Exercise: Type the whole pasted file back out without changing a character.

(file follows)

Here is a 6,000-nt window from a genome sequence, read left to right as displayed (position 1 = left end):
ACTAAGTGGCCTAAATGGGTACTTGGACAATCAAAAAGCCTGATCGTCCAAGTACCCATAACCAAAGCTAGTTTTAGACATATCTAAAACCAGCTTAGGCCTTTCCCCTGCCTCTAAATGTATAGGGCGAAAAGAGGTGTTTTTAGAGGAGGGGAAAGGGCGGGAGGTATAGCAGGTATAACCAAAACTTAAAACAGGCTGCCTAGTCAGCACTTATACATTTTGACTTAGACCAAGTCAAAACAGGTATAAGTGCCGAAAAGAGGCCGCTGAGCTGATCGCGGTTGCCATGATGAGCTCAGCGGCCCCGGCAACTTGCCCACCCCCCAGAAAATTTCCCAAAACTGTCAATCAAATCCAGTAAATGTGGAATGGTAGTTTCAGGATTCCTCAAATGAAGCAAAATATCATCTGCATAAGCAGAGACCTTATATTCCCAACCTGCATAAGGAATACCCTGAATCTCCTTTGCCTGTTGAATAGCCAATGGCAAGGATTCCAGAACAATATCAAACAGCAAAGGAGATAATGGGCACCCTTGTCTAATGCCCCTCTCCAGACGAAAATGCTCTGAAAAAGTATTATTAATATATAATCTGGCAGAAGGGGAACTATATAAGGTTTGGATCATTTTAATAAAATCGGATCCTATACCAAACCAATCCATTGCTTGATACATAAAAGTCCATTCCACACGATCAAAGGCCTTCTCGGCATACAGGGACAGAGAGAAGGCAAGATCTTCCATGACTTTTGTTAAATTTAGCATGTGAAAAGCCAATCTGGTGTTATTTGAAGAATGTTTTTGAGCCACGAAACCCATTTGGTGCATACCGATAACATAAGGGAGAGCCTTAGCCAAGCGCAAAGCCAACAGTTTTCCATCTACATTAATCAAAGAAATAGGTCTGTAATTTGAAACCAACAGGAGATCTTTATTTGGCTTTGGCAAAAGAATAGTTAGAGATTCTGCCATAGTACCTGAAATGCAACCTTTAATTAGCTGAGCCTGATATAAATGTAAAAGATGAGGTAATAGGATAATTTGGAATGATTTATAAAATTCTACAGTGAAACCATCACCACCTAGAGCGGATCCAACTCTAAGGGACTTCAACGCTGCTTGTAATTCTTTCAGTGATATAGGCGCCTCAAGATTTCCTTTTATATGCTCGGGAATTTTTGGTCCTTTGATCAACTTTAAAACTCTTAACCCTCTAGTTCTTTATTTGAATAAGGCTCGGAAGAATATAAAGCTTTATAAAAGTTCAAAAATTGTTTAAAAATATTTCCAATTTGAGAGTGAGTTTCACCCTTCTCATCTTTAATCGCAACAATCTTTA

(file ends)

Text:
Here is a 6,000-nt window from a genome sequence, read left to right as displayed (position 1 = left end):
ACTAAGTGGCCTAAATGGGTACTTGGACAATCAAAAAGCCTGATCGTCCAAGTACCCATAACCAAAGCTAGTTTTAGACATATCTAAAACCAGCTTAGGCCTTTCCCCTGCCTCTAAATGTATAGGGCGAAAAGAGGTGTTTTTAGAGGAGGGGAAAGGGCGGGAGGTATAGCAGGTATAACCAAAACTTAAAACAGGCTGCCTAGTCAGCACTTATACATTTTGACTTAGACCAAGTCAAAACAGGTATAAGTGCCGAAAAGAGGCCGCTGAGCTGATCGCGGTTGCCATGATGAGCTCAGCGGCCCCGGCAACTTGCCCACCCCCCAGAAAATTTCCCAAAACTGTCAATCAAATCCAGTAAATGTGGAATGGTAGTTTCAGGATTCCTCAAATGAAGCAAAATATCATCTGCATAAGCAGAGACCTTATATTCCCAACCTGCATAAGGAATACCCTGAATCTCCTTTGCCTGTTGAATAGCCAATGGCAAGGATTCCAGAACAATATCAAACAGCAAAGGAGATAATGGGCACCCTTGTCTAATGCCCCTCTCCAGACGAAAATGCTCTGAAAAAGTATTATTAATATATAATCTGGCAGAAGGGGAACTATATAAGGTTTGGATCATTTTAATAAAATCGGATCCTATACCAAACCAATCCATTGCTTGATACATAAAAGTCCATTCCACACGATCAAAGGCCTTCTCGGCATACAGGGACAGAGAGAAGGCAAGATCTTCCATGACTTTTGTTAAATTTAGCATGTGAAAAGCCAATCTGGTGTTATTTGAAGAATGTTTTTGAGCCACGAAACCCATTTGGTGCATACCGATAACATAAGGGAGAGCCTTAGCCAAGCGCAAAGCCAACAGTTTTCCATCTACATTAATCAAAGAAATAGGTCTGTAATTTGAAACCAACAGGAGATCTTTATTTGGCTTTGGCAAAAGAATAGTTAGAGATTCTGCCATAGTACCTGAAATGCAACCTTTAATTAGCTGAGCCTGATATAAATGTAAAAGATGAGGTAATAGGATAATTTGGAATGATTTATAAAATTCTACAGTGAAACCATCACCACCTAGAGCGGATCCAACTCTAAGGGACTTCAACGCTGCTTGTAATTCTTTCAGTGATATAGGCGCCTCAAGATTTCCTTTTATATGCTCGGGAATTTTTGGTCCTTTGATCAACTTTAAAACTCTTAACCCTCTAGTTCTTTATTTGAATAAGGCTCGGAAGAATATAAAGCTTTATAAAAGTTCAAAAATTGTTTAAAAATATTTCCAATTTGAGAGTGAGTTTCACCCTTCTCATCTTTAATCGCAACAATCTTTA